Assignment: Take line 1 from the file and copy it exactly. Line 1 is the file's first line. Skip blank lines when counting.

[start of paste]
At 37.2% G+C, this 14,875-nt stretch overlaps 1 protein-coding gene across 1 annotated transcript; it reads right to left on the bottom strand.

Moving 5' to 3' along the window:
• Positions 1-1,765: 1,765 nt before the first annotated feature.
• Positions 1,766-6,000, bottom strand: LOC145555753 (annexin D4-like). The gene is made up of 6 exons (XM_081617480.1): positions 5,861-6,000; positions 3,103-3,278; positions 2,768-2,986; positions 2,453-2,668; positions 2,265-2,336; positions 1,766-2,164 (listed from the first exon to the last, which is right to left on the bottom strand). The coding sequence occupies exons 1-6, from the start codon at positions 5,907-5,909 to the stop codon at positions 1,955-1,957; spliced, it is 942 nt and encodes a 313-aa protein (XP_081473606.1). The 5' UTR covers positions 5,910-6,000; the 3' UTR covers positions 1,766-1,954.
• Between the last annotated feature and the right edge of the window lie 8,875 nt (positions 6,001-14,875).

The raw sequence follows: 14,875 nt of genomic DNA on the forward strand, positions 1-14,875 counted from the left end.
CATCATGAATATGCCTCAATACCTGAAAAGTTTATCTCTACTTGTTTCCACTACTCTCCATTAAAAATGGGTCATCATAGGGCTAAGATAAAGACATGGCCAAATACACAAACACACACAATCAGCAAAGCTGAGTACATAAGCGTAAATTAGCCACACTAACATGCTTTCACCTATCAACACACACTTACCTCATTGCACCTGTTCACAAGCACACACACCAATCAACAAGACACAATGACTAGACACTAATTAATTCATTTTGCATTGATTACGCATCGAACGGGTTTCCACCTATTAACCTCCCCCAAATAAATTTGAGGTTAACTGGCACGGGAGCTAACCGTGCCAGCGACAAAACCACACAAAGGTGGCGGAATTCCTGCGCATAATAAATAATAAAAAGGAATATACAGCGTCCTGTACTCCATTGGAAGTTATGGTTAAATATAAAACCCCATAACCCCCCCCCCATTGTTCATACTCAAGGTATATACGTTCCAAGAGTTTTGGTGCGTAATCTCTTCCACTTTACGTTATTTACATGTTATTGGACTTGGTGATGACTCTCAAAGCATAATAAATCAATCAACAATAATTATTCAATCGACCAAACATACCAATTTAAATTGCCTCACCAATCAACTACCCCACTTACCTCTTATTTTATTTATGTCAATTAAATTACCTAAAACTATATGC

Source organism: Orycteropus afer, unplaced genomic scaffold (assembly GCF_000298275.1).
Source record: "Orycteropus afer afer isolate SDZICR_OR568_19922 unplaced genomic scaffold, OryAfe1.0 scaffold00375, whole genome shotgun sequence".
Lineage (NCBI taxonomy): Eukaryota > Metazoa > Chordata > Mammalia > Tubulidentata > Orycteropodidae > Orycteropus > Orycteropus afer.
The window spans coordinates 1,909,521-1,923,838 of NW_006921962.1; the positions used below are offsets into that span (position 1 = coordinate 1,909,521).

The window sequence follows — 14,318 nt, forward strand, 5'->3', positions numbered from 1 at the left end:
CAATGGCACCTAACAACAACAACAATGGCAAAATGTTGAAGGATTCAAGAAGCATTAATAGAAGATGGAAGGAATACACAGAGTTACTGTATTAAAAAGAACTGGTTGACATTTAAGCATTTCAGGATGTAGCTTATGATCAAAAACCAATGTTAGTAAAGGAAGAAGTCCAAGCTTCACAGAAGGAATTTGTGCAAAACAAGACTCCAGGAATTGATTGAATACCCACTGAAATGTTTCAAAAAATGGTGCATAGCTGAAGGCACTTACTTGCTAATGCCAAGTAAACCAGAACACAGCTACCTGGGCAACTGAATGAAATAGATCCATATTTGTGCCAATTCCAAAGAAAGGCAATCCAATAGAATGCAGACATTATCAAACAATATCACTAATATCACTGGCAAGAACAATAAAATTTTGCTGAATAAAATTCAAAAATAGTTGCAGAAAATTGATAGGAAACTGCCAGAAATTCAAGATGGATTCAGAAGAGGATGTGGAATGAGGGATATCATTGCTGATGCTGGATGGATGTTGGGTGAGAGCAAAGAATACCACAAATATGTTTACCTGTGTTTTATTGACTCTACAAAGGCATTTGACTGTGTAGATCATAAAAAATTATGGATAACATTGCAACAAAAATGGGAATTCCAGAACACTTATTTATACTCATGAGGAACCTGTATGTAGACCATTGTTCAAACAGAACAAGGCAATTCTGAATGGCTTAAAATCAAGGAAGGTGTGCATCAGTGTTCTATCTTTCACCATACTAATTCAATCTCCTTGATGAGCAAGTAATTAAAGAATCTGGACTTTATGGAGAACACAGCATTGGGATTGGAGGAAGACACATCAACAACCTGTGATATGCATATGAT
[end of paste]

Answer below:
At 37.2% G+C, this 14,875-nt stretch overlaps 1 protein-coding gene across 1 annotated transcript; it reads right to left on the bottom strand.